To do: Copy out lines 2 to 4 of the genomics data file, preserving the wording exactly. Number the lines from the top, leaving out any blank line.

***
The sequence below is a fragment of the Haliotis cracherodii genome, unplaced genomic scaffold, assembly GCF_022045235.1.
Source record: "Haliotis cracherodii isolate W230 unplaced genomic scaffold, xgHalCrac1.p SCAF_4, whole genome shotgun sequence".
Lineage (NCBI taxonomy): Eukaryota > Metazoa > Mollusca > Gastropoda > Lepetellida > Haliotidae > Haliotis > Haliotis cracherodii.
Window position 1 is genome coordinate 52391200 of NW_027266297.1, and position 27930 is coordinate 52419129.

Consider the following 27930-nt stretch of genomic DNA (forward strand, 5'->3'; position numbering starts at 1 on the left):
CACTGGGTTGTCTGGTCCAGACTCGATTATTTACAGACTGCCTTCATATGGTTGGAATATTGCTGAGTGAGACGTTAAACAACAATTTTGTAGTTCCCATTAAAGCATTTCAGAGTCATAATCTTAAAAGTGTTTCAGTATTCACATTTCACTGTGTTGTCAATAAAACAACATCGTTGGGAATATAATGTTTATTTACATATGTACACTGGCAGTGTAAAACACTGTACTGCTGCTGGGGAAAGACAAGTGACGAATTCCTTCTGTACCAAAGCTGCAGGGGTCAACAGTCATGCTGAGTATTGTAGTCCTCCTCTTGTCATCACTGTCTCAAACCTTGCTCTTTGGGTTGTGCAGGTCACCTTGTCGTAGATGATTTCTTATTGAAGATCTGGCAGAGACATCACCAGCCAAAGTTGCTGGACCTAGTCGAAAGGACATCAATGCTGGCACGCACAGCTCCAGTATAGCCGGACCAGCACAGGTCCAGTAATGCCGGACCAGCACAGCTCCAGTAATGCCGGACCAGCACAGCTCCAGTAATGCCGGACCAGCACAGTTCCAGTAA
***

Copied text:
Source record: "Haliotis cracherodii isolate W230 unplaced genomic scaffold, xgHalCrac1.p SCAF_4, whole genome shotgun sequence".
Lineage (NCBI taxonomy): Eukaryota > Metazoa > Mollusca > Gastropoda > Lepetellida > Haliotidae > Haliotis > Haliotis cracherodii.
Window position 1 is genome coordinate 52391200 of NW_027266297.1, and position 27930 is coordinate 52419129.